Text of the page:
FAST FACTS HAWAII
Most people confident retirement will be OK
How much saving does a happy retirement require? That's one of the fundamental questions underlying all the "golden year" planning for millions of Americans, and a magazine's survey suggests the answer is elusive for many of us.
About a third, 37 percent, said they think they'll need only $500,000 saved, while about a quarter, 24 percent, said $1 million. About the same number, 23 percent, said they don't know.
But they are, apparently, confident they will be OK when we stop working. Sixty-three percent said they feel "on track" for their retirement finances and 62 percent said they're pretty certain they won't need to work then.
The survey for Kiplinger's Personal Finance magazine involved telephone surveys of 1,017 people.
"Most Americans feel like they are headed in the right direction, but they aren't certain where the finish line lies," said Fred W. Frailey, the magazine's editor. "Successful retirement preparation requires a well-defined goal and a disciplined plan for reaching it. We estimate that a retiree would need to have $1 million saved to achieve $50,000 of annual income, at a 5 percent withdrawal rate."
Don't push steak to a vegetarian
In most cases, a job search begins with the resume, and practically every company is eager to see how a candidate fits with the specific skills and experience that company needs. In other words, customizing your resume is key.
A resume specialty firm, Vermont-based ResumeDoctor.com, offers some tips:
» Research the target. Forget about "team players" and "problem solvers." If you know how to do what the employer needs for the new hire, tell them all about that skill set or experience.
» Create a powerful statement. Go with a headline summary that conveys your title, expertise, background. What kind of concise, professional statement would make a recruiter read further?
» Summarize your skills. Get it down succinctly. No need for full or flowery sentences.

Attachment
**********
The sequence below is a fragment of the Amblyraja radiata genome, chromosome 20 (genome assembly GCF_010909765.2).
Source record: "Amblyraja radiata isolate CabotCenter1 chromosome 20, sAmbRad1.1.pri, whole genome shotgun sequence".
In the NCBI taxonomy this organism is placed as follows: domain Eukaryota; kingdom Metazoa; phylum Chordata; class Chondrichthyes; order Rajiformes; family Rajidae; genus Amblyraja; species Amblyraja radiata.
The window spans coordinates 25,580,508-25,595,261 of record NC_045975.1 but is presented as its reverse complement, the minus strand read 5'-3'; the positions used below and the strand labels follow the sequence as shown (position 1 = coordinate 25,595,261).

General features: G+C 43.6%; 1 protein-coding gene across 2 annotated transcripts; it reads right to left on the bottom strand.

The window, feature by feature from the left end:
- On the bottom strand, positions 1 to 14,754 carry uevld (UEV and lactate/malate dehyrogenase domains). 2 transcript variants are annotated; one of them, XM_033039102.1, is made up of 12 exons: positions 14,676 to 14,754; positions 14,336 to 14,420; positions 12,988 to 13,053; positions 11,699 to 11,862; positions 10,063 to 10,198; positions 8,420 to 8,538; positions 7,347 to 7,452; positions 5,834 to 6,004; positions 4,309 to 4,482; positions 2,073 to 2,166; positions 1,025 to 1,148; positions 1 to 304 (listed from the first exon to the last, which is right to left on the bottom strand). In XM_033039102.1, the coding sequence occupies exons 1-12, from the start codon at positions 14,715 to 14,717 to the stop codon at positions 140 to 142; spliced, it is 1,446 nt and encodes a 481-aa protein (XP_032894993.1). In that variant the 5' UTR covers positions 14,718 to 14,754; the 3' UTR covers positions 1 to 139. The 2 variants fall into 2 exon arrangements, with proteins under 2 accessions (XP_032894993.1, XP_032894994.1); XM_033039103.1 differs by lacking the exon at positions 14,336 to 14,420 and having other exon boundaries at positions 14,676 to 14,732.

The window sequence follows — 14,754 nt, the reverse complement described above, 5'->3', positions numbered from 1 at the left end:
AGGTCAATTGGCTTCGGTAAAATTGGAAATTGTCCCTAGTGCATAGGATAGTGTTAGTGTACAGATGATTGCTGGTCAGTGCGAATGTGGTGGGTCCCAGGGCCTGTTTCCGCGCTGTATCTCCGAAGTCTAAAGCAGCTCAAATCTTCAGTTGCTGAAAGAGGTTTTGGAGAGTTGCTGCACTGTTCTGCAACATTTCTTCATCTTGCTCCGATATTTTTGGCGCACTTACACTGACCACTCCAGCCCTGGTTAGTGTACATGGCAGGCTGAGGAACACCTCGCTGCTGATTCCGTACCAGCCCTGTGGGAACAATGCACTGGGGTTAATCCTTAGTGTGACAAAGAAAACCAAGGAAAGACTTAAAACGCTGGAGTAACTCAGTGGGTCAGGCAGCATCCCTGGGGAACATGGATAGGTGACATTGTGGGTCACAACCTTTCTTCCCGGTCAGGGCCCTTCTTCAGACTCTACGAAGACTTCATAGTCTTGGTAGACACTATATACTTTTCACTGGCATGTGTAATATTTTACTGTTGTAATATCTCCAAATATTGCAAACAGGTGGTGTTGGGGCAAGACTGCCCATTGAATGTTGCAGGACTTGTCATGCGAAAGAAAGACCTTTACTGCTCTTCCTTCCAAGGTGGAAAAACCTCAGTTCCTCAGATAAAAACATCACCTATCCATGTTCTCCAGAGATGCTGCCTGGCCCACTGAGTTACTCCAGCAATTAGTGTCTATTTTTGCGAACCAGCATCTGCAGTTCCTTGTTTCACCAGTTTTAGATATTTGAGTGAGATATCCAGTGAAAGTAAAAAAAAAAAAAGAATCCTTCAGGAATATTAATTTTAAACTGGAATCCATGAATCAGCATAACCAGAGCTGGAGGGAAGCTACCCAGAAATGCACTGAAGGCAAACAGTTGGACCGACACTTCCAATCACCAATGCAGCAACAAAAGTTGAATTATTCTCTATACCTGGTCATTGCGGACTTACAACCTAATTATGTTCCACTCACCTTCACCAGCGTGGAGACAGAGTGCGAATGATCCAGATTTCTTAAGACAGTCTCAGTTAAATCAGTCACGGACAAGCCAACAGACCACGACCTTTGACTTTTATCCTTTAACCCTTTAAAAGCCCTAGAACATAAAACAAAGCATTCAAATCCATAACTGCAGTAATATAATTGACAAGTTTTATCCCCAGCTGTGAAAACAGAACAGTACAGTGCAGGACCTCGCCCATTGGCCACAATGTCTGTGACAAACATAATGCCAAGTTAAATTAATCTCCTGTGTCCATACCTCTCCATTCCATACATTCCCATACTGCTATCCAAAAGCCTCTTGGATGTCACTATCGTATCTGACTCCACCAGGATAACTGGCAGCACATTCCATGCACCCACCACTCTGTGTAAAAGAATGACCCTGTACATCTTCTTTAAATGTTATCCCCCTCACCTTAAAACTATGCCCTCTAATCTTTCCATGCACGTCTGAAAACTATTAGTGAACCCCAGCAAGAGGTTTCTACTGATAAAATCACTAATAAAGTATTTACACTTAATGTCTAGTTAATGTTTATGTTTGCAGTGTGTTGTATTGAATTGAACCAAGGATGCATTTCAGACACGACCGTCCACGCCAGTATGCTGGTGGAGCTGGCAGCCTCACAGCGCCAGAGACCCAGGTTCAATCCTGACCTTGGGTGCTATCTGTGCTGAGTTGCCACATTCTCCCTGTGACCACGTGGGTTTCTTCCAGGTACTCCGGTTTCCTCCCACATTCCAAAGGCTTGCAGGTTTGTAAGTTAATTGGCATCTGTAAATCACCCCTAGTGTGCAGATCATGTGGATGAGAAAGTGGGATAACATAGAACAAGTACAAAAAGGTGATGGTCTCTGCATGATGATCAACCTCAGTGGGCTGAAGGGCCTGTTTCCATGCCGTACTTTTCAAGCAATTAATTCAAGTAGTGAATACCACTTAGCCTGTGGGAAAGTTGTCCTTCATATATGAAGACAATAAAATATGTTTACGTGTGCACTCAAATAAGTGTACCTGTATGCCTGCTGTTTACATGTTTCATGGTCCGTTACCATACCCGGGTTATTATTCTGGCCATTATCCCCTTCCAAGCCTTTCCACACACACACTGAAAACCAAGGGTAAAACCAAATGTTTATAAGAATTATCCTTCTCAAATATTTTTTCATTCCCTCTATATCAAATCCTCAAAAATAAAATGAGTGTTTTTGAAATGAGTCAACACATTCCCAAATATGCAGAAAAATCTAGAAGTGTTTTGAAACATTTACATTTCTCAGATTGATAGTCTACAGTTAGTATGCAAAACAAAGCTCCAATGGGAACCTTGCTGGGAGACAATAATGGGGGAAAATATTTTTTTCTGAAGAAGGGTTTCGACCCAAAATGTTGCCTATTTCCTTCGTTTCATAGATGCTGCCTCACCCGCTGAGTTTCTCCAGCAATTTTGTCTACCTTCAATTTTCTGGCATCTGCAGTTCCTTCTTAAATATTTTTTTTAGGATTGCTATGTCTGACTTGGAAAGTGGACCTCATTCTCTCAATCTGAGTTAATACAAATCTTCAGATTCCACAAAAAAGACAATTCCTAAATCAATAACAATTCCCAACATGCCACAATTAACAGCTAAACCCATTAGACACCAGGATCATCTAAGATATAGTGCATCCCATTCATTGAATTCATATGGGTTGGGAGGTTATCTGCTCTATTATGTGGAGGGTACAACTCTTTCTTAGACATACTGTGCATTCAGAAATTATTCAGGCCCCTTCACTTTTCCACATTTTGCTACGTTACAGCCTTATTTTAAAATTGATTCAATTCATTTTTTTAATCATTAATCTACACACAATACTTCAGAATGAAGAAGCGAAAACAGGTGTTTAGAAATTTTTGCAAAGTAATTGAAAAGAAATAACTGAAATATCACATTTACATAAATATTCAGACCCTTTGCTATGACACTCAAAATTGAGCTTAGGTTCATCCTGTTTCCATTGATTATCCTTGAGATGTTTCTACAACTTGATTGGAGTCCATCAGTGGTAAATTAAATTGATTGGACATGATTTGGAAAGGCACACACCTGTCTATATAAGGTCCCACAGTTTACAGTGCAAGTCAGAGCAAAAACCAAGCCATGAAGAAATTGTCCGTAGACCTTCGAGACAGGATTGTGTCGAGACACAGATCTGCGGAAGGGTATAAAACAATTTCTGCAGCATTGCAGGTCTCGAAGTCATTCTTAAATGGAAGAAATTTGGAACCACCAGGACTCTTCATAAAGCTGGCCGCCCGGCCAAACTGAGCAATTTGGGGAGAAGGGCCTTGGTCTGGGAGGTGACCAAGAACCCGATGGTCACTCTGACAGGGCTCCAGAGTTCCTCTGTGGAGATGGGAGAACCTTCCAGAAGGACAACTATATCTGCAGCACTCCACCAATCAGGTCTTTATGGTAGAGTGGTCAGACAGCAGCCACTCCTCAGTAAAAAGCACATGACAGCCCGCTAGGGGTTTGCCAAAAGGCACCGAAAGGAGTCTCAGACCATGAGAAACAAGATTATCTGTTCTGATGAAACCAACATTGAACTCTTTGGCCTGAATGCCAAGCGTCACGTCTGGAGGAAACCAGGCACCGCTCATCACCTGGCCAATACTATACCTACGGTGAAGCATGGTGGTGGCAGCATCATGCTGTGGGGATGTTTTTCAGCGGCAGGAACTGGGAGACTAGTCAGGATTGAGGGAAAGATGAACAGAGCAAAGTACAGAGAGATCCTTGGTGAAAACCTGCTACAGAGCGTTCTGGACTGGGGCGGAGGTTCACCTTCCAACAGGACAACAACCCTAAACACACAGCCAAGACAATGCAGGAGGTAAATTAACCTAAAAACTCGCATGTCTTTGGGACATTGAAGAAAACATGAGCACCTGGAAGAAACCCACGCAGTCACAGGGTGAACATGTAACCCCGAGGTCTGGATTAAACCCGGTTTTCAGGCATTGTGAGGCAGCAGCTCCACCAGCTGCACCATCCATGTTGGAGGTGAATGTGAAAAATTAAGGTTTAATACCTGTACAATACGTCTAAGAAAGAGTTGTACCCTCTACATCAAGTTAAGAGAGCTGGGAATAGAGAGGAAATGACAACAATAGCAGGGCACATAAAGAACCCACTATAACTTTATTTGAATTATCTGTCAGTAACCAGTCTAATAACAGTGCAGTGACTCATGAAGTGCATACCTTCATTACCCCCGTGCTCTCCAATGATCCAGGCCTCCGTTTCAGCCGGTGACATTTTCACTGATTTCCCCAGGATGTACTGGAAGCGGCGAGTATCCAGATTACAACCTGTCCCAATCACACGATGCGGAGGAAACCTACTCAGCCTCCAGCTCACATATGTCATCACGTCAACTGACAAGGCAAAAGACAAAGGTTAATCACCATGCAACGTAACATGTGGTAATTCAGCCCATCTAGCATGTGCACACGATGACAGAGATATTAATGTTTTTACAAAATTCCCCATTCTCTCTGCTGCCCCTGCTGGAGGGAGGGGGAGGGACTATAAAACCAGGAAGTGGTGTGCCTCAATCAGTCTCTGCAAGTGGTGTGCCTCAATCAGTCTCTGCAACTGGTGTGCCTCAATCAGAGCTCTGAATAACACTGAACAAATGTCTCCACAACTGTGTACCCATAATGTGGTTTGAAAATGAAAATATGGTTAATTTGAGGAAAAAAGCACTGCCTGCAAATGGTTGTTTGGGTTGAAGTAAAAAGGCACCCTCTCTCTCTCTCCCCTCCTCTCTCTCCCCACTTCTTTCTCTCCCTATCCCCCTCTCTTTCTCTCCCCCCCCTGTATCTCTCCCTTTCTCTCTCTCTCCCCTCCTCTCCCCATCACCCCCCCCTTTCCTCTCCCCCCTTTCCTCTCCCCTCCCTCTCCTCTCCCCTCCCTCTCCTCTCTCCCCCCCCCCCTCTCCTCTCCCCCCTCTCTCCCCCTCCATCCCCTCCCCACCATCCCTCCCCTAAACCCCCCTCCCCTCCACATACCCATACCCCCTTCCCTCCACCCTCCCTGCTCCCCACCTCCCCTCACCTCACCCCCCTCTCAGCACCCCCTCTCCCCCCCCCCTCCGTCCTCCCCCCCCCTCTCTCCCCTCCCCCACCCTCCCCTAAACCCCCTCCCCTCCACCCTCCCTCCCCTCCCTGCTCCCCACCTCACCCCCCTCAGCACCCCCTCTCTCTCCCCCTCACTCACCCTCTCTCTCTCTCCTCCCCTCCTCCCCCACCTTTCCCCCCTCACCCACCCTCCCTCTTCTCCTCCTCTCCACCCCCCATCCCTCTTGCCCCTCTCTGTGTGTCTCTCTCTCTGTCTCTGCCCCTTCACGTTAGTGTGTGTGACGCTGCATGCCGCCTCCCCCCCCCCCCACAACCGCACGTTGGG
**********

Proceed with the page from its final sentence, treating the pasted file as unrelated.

» Parse the job description. To their discredit, many companies write woefully vague or incomplete job descriptions when advertising a position. Often, you'll need to call or do some other research to learn about the company, industry, basic skills or responsibilities for the post that piqued your interest.
"Sending out a generic resume is like a steak house that advertises its vegetarian menu. If you know your customers are asking for steak, then don't waste your time pushing the big salad," said Brad Fredericks, a co-founder of the company.
Men spend more on Valentine's Day
Valentine's Day is not an occasion of equality between the sexes, based on a survey of spending habits and perceptions around the observance.
Men said they plan to spend an average of $127 for their partner, while the average for women was $74, according to a telephone survey of 1,016 adults last month. More than a third of women, 39 percent, said they didn't plan to spend anything this Feb. 14 for their significant other.
Most men, 71 percent, said they plan a night out on the town, while 66 percent predicted they'll go with flowers on Valentine's Day. The dinner-dance-movie date night was also cited by both men and women, 62 percent, as their preferred gift.
The survey was conducted for Illinois-based Discover Financial Services LLC, which has about 50 million card members.